Brian Eno’s 77 Million Paintings: 10/28/2011

This ticket was for admission to an art installation by Brian Eno which was part of MoogFest in Asheville, NC. For those of you who are unfamiliar with Eno, he “is an English musician, record producer, visual artist, and theorist best known for his pioneering work in ambient music and contributions to rock, pop and electronica. A self-described “non-musician”, Eno has helped introduce unique conceptual approaches and recording techniques to contemporary music. He has been described as one of popular music’s most influential and innovative figures.” (Source: Wikipedia)

The concept of the art installation is a combination of visual images and ambient music generated through software to create a continually morphing experience. “The title is derived from the possible number of combinations of video and music which can be generated by the software, effectively ensuring that the same image/soundscape is never played twice.” (Source: Wikipedia)

Anyway, MoogFest was a weekend-long electronic music festival, and this year I was doing the full festival (more on that soon). I decided to check out the art installation, to get myself in the proper mental-state-of-being for three days of mind-expanding music. And this definitely did that. I spent a fair amount of time basking in the sights and sounds that can only be described as consciousness-altering. After that, I was primed and ready to indulge myself into the rest of the festival.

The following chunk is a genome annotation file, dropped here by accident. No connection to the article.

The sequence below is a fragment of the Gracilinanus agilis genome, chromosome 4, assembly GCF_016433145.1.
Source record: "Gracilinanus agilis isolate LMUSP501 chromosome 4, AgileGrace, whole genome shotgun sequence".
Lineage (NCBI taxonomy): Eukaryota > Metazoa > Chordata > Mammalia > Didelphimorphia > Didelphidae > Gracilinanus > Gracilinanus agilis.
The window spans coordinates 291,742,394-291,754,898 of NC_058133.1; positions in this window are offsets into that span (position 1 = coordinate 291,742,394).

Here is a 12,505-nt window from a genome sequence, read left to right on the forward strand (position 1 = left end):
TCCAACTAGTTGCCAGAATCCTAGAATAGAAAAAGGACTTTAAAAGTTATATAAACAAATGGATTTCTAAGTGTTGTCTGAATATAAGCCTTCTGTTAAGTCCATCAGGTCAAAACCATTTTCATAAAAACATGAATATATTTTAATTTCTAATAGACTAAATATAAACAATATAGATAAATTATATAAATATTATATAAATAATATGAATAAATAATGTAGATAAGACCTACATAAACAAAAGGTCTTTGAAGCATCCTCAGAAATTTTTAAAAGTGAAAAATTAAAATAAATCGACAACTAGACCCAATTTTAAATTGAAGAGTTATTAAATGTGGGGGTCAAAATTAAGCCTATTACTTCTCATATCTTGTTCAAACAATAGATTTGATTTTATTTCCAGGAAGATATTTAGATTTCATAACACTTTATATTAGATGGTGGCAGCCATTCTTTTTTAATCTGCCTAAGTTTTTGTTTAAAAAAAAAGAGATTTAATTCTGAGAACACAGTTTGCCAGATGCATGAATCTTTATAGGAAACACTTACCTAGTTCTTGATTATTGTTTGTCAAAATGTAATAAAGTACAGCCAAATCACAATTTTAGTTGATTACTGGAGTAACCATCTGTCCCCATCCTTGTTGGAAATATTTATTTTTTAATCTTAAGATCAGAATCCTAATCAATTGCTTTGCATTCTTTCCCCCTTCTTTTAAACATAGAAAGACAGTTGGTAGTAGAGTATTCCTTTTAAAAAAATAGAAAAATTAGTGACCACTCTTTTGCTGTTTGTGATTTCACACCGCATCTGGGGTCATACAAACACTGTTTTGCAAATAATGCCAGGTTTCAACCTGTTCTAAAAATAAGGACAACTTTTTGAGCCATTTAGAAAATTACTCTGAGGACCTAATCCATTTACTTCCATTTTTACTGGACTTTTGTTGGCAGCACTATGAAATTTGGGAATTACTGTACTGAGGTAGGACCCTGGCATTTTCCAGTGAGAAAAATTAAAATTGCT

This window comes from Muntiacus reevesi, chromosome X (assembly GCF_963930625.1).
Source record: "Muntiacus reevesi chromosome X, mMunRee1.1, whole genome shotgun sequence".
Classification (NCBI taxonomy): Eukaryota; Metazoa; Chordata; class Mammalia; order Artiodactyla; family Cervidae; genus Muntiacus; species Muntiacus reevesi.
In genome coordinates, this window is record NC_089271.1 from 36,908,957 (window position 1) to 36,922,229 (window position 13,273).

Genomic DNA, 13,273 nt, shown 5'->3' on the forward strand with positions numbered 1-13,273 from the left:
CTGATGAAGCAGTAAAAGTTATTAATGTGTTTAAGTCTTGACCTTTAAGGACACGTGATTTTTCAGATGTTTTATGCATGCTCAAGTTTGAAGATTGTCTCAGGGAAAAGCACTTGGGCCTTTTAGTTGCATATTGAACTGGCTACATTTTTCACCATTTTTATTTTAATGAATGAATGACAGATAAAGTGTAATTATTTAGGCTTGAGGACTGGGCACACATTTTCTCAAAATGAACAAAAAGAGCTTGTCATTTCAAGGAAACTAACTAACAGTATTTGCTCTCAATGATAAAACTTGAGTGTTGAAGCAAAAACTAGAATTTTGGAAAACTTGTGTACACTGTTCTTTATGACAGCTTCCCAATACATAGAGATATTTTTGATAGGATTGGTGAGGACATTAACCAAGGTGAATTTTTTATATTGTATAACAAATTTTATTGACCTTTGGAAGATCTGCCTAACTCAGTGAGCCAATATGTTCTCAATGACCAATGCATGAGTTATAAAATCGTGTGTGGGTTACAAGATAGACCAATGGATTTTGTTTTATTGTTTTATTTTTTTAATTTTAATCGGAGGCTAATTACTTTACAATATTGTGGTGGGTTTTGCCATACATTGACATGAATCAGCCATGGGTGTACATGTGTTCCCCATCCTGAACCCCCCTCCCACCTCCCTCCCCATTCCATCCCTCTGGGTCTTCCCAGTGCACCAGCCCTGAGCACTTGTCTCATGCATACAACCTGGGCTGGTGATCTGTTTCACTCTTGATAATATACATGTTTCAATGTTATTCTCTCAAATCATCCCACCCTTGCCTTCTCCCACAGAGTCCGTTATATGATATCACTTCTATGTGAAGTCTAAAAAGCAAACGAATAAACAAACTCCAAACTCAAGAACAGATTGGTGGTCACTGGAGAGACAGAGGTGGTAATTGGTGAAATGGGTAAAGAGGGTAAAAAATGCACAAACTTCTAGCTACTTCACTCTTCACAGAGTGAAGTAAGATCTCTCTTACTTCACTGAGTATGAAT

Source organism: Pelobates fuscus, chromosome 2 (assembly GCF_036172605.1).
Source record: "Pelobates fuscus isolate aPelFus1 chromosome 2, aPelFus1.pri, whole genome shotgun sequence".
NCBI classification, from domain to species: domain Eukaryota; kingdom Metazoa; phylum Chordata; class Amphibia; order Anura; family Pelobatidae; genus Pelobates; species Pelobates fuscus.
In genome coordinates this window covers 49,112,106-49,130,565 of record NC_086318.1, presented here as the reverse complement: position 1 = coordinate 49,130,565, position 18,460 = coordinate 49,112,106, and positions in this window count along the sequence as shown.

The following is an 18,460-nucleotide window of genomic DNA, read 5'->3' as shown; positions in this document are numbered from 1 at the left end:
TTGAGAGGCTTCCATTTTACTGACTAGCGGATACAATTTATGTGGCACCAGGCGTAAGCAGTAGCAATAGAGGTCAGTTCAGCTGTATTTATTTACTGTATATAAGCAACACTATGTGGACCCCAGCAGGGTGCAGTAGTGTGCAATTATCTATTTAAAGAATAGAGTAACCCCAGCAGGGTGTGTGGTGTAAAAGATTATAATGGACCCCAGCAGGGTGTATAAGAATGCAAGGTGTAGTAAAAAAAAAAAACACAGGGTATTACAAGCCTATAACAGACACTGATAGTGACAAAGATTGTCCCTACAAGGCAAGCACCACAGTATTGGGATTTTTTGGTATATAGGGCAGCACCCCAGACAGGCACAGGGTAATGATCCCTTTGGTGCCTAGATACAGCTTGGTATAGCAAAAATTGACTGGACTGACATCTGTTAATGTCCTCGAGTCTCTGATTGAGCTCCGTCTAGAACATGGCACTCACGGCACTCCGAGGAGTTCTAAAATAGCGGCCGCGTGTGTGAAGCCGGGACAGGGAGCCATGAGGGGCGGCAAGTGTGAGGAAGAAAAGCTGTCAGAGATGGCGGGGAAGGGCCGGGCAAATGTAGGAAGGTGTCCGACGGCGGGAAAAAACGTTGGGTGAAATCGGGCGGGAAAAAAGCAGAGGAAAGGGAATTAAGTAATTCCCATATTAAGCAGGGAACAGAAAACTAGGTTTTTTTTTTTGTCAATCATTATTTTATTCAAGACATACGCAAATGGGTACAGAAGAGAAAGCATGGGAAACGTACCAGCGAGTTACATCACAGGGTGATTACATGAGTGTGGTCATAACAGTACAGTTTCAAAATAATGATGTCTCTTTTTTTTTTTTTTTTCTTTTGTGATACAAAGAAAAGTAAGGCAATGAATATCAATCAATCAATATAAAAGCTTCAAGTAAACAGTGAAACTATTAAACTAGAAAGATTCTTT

This is one of those things that needs to be experienced. Words fail to adequately convey what it was like. As such, here is a link to a 7-minute sliver of Eno’s multimedia masterpiece on YouTube. Check it out. Headphones recommended.

Black Sabbath and Van Halen: 11/5/1978

BlackSabbath_11-5-78

Since this concert was back in the 70’s, the details have become a little foggy. What I remember the most about this was the sheer excitement of seeing Black Sabbath in concert. I remember going to a yard sale with my mom as a young kid and looking through a bin of albums, then discovering Black Sabbath’s “Paranoid,” which I bought for a quarter and wore out on my turntable. I would sit with the album cover opened, staring at the black and white photo of the band inside, and thinking how cool they were. So getting to see Sabbath, as a young teenager, was a big deal for me.

Van Halen was the opening act. I would see Van Halen other times afterwards, and they were never as good as this time. I remember being impressed with their energy on stage. They were young, hot, and bursting with rock and roll vibrancy.

As far as Sabbath goes, I recall the eerie effects of the stage bathed in rich hues of lighting. I remember Ozzy, summoning the crowd with his vocals while Tony Iommi unleashed thunderous sounds on his SG. I also, sadly, remember someone falling from the rafters. At the Sporto, people would climb across the metal beams on the ceiling to attempt to get a better view. One unfortunate soul lost his grip that night.

I wish I could recall more details, but alas, all I have is the ticket stub and the deep feeling that I had a really great time at this concert. And hey, music is all about the feeling, right?

Rock on!